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Sunshine on a cloudy day: City's most-hyped new restaurant opens its doors

The Weekend Edition

If you’ve meandered down James Street in the last week or so, you would have spied a collection of sunray-hued umbrellas casting a warm glow over a welcoming olive-tree-lined courtyard. As of Wednesday those umbrellas will be shading hordes of hungry revellers when much-anticipated vegetarian eatery Sunshine officially opens its doors.

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The sun-dappled eatery is the latest concept from seasoned restaurateur Simon Gloftis (and business partners Theo Kampolis and Kelvin Andrews), positioned a short stroll across James Street from his acclaimed restaurants Hellenika and SK Steak & Oyster.

The Weekend Edition was lucky enough to get a sneak peek today before it opened to the public – here’s an inside look …

It has long been documented that a Mediterranean-style diet is good for your health. Based on the traditional eating habits of those in the region, the vegetable-forward diet features nourishing whole foods, enhanced with the likes of extra-virgin olive oil, nuts, seeds, alliums, herbs and spices.

The meals are wholesome, healthy and delicious, and are staples in the weekly diets of families the world over – including the family of Simon Gloftis. It’s the nutritious Greek dishes of Simon’s childhood that have inspired the offering at Sunshine, his new all-vegetarian Mediterranean eatery and passion project, which has been six years in the making.

Swapping the fine-dining feel of its sibling restaurants for a laid-back street-side atmosphere, Sunshine offers James Street diners an entirely new concept, adopting a casual point-and-plate approach that allows you to order with your eyes. If you’re wondering what ‘point and plate’ means, we’ll happily explain the concept – but first you need to visualise the space.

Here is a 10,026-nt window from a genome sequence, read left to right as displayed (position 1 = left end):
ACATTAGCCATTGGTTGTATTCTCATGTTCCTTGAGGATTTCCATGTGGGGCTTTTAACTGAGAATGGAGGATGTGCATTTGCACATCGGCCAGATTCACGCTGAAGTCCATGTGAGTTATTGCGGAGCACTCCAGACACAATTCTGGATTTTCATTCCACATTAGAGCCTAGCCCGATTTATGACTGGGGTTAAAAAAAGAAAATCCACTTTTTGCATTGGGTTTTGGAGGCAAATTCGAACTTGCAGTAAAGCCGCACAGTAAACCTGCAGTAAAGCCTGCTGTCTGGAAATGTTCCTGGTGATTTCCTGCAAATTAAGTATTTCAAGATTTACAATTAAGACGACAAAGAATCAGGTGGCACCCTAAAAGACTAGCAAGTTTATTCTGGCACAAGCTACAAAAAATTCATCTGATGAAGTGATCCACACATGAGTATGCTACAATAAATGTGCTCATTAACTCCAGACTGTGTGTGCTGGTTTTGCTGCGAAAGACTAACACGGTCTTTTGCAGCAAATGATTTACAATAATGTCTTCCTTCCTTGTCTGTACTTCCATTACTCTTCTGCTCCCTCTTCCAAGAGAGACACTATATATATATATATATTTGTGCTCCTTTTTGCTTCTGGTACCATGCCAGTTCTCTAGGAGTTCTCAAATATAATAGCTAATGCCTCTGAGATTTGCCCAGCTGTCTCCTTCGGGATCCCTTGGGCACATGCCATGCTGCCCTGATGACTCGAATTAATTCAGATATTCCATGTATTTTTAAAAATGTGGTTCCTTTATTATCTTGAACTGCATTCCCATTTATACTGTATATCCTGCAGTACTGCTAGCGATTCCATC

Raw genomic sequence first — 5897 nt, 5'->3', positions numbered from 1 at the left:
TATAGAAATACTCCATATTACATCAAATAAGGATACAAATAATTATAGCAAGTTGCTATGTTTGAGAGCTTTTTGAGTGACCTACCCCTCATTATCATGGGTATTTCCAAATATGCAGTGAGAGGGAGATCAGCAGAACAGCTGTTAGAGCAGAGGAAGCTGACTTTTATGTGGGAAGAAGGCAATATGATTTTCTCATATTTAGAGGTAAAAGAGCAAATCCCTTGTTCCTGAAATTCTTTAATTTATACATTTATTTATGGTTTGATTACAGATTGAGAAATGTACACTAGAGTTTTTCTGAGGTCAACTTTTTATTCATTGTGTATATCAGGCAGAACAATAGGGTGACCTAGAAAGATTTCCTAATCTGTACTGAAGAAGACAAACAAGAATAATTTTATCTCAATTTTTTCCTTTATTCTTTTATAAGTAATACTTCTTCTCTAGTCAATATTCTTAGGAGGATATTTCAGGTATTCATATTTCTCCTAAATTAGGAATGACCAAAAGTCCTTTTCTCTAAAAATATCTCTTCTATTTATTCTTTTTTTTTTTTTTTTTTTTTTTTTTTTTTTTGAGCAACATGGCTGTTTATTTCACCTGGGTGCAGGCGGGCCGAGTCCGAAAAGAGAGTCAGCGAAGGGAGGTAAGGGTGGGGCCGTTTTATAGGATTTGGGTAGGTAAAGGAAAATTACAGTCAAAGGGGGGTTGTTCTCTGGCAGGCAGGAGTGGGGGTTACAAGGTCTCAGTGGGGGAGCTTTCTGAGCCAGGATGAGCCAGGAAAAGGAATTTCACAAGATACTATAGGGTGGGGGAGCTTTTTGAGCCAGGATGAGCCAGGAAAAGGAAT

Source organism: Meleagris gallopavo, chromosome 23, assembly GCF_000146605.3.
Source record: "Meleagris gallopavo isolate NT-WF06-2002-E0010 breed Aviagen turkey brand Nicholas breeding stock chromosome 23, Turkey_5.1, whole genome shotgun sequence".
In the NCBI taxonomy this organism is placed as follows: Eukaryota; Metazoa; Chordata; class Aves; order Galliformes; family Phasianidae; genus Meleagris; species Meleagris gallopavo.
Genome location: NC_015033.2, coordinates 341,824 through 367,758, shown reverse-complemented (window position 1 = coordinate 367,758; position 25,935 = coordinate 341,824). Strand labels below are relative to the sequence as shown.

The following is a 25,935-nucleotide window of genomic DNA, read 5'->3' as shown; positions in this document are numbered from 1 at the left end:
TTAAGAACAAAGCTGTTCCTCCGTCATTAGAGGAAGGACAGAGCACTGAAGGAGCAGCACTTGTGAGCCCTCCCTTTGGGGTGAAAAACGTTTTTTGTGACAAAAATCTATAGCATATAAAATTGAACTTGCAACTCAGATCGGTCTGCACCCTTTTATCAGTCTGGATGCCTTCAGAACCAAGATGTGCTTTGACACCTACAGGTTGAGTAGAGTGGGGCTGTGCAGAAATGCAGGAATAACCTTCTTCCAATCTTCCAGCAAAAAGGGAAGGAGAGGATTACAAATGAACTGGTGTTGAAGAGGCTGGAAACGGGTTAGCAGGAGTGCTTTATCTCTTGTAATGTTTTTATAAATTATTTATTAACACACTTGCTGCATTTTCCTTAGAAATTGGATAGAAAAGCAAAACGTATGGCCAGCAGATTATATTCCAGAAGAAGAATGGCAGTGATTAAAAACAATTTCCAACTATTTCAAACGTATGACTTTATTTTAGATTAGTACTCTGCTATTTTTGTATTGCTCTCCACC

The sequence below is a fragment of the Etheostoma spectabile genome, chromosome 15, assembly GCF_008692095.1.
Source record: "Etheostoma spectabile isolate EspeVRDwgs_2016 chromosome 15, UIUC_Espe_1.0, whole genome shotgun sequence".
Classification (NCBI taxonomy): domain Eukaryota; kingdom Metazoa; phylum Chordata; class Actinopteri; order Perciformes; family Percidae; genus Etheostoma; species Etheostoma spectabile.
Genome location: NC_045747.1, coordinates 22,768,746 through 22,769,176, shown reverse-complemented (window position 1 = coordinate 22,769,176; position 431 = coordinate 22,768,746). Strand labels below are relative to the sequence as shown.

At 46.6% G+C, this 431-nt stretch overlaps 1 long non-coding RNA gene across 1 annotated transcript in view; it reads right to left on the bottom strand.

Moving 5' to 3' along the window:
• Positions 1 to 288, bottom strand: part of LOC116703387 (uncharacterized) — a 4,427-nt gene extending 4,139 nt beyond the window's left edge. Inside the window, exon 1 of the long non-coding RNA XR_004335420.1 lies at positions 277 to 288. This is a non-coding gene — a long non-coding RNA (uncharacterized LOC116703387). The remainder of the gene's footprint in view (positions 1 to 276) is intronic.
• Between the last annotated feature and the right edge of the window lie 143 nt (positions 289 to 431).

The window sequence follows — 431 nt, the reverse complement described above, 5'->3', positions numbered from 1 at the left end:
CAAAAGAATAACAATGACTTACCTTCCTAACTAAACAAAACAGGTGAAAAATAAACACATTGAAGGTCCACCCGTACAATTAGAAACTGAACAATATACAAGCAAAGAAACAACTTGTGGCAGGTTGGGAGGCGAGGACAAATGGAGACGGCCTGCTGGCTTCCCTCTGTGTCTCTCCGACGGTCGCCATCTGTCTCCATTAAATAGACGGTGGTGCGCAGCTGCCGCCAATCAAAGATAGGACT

Once you pass the sea of yellow umbrellas, you’ll reach the timber-framed entrance of Sunshine’s interior. Featuring a neutral palette of muted tones, organic materials and curved archways, it’s a striking contrast to the vibrancy of the outdoor dining area.

Your eyes will immediately be drawn upward to the high arched ceiling, where a skylight filters literal sunshine into Sunshine, illuminating the nourishing nosh awaiting your selection in the glass cabinets below. A staff member will guide you through the cabinets, then you simply ‘point’ and they ‘plate’ the items and quantity you want as you walk along.

Once you’ve got your desired combination of delights, the staff will take it over to the counter to be weighed. Much like a deli, you pay per weight – just under $5 per 100 g, no matter what you choose.

Your plate can then be packed up to take away or enjoyed outside beneath the sunbeam-coloured shades and olive trees, with an iced tea, wine or house spritz in hand. A collection of olive oils, seasonings and condiments sit atop a central island (alongside an impressive olive bonsai), ready for you to grab on your way out the door.

More than 30 dishes will be on rotation at Sunshine, featuring everything from hearty bakes and slow-cooked meals to light salads and delectable desserts. The eatery is a true representation of the Mediterranean diet – all of the items are nourishing, seasonal and vegetarian using only the best quality produce, with a number of .

The beauty of Sunshine is that you can choose your own adventure and craft your plate to suit your appetite, cravings and purpose. If hunger levels are high, you might opt for more substantial dishes such asspanakopita, orzo pasta, moussaka or stuffed vegetables.

When you’re after something lighter, the grain salad, corn, jalapeno and chickpea salad, or broccoli with avocado might be more your speed.

When you’re really craving nourishment, Simon recommends you opt for the ‘restorative greens’ – a dish similar to the Greek staple horta, which sees five different leafy greens of the day cooked down with onion, fresh tomato and olive oil to create a wholesome meal that will revitalise you from the inside, out.

You can accompany your meal with a dollop of cumin-spiced yoghurt or fava dip, a spoonful of olives or a slice of bread, and select from the likes of fresh watermelon,Turkish delight and honey-drizzled vegan yoghurt to end on a sweet note.

A true Mediterranean diet is not complete without wine and group beverage director Alex McPherson has crafted a list that favours sustainable, organic, biodynamic and vegan drops from a clutch of forward-thinking Australian wineries.

These are joined by a handful of beers (both alcoholic and non) and clever cocktails, as well as juices, kombucha, whole fresh young coconuts and house-made concoctions – think old-fashioned pink lemonade and the Sunshine Mediterranean Iced Tea, which is made from traditional Greek mountain tea.

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